"One of my goals is to get into Akron one last time before we leave there," Woods said at The Players Championship in May. "I've won there eight times and I'd love to get there with one more chance."

Speaking to reporters after a final-round 71, Woods explained that he thought he needed a top-4 finish to qualify and had fallen short. Instead, his 5-under total and best finish in a major since the 2013 Open at Muirfield proved to be just enough.

Woods will now take a week off before teeing it up in Akron Aug. 2-5, followed by an appearance the following week at the PGA Championship at Bellerive Country Club in St. Louis.

Getty Images

Spieth shrugs off his worst final round in a major

By Jay CoffinJuly 22, 2018, 7:35 pm

CARNOUSTIE, Scotland – Jordan Spieth was the 54-hole co-leader of The Open. He was looking for his fourth career major and second consecutive claret jug. He also has been in the biggest victory drought of his career, extending back to last year at Royal Birkdale.

Spieth shot 5-over 76 - his worst final round in a major - failed to make a birdie - the first time he's failed to pick up any strokes in a major - and tied for ninth place, four shots behind Francesco Molinari. He got over it quickly.

“I’ve already gone through the frustration,” Spieth said, about 20 minutes after his round. “I’m kind of on acceptance now.”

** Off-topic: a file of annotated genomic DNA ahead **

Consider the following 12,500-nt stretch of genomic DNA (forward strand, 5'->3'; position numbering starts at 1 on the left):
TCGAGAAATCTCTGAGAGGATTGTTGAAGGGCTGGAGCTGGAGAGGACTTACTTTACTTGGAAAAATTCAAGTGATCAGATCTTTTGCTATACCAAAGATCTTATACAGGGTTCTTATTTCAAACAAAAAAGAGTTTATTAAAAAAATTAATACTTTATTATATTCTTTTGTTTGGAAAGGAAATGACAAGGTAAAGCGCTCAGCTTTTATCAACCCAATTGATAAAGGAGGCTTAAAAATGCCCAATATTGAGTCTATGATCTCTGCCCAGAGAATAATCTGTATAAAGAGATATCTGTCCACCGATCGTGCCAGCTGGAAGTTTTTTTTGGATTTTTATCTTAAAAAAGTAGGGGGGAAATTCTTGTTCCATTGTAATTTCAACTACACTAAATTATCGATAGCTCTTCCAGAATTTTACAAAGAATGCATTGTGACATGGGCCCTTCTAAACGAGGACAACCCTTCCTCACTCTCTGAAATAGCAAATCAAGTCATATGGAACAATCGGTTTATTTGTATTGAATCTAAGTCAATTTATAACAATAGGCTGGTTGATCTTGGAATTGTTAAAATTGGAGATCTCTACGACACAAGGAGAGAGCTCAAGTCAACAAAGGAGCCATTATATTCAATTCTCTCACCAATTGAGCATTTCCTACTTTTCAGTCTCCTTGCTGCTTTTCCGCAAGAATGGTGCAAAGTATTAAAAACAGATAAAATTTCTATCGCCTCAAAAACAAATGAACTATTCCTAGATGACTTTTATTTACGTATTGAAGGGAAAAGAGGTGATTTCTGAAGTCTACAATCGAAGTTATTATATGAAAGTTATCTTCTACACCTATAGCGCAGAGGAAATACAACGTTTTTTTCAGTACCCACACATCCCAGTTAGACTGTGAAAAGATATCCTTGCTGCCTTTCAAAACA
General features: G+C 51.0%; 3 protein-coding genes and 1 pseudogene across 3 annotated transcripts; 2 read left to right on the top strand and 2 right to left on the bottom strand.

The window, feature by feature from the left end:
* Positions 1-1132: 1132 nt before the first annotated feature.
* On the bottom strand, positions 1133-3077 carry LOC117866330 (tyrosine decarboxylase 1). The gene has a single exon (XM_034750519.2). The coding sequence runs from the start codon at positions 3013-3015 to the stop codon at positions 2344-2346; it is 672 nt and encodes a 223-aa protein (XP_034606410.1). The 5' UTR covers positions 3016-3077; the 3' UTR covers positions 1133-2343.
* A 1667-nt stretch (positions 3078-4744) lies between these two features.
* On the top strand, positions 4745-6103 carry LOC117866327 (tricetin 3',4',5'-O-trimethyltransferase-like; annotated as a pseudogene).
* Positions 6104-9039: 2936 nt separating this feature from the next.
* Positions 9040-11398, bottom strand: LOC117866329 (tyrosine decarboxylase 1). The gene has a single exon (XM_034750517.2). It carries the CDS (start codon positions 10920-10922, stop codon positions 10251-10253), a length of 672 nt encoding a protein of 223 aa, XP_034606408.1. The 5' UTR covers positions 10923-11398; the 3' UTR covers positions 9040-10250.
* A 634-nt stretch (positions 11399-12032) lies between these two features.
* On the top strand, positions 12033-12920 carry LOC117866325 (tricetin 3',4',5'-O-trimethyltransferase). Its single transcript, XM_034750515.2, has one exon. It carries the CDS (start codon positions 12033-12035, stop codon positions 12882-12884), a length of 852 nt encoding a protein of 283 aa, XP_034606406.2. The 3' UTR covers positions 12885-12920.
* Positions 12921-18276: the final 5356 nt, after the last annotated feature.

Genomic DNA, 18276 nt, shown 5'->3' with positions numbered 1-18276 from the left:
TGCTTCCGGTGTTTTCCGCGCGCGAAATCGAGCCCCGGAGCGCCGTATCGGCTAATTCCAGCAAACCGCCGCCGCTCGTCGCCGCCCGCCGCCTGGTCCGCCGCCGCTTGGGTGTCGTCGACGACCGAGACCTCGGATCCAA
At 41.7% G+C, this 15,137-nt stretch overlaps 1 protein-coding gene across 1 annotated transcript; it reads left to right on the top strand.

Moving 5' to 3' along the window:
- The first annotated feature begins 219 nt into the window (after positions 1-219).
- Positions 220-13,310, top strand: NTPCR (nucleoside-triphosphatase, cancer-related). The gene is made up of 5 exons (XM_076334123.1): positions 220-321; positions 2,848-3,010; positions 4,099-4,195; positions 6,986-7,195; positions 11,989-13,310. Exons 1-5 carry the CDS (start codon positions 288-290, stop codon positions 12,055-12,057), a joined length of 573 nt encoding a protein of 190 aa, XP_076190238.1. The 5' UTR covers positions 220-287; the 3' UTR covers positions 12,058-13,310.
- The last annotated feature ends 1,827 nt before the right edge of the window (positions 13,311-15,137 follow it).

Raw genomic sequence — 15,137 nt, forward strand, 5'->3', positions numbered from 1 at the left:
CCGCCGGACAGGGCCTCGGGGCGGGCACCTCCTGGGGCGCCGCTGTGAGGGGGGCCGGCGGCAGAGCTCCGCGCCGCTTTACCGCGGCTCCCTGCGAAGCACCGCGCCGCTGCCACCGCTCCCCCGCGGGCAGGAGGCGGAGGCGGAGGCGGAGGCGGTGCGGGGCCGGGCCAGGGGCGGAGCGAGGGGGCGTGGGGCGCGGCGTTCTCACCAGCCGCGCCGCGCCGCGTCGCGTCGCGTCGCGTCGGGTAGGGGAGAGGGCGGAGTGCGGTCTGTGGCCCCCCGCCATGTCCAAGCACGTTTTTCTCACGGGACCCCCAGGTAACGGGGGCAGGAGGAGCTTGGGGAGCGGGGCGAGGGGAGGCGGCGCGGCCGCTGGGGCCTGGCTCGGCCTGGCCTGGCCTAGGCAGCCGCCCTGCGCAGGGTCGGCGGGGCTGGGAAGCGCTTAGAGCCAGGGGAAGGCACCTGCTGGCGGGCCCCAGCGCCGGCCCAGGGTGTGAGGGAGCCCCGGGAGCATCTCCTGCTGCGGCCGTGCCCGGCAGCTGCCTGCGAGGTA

Spieth said all week that he was burned out after having played so much golf in a stretch that ended two weeks ago at the Travelers Championship. The two-week rest did him good and he was eager to see where his game was after diligent practice at home in Texas.

Being in the hunt was a good enough result for Spieth this week.

“When you put yourself in position enough times, it goes your way sometimes, it doesn’t go your way sometimes,” he said.


Full-field scores from the 147th Open Championship

Full coverage of the 147th Open Championship


Bogey on the fifth hole was followed by a nasty double bogey on the sixth when Spieth hit his drive right and flew his second shot into a gorse bush well short and right of the green. He took a drop, hit a wedge onto the green, then three-putted for double-bogey 7. He also made bogey on the 15th and 17th holes.

Some major disappointment stings more than others. This wasn’t one that Spieth was going to worry about. In fact, he’s more interested in looking forward to an important stretch that includes a WGC event, a major and a playoff run on the PGA Tour.

“My (putting) stroke is there, it’s back, which feels awesome,” Spieth said. “My game all together is back. I’ve had different parts of every single part of my game being at kind of a low point in my career, not all at the same time, but enough to where I haven’t really been able to compete. It’s all there, and it’s moving in the right direction.”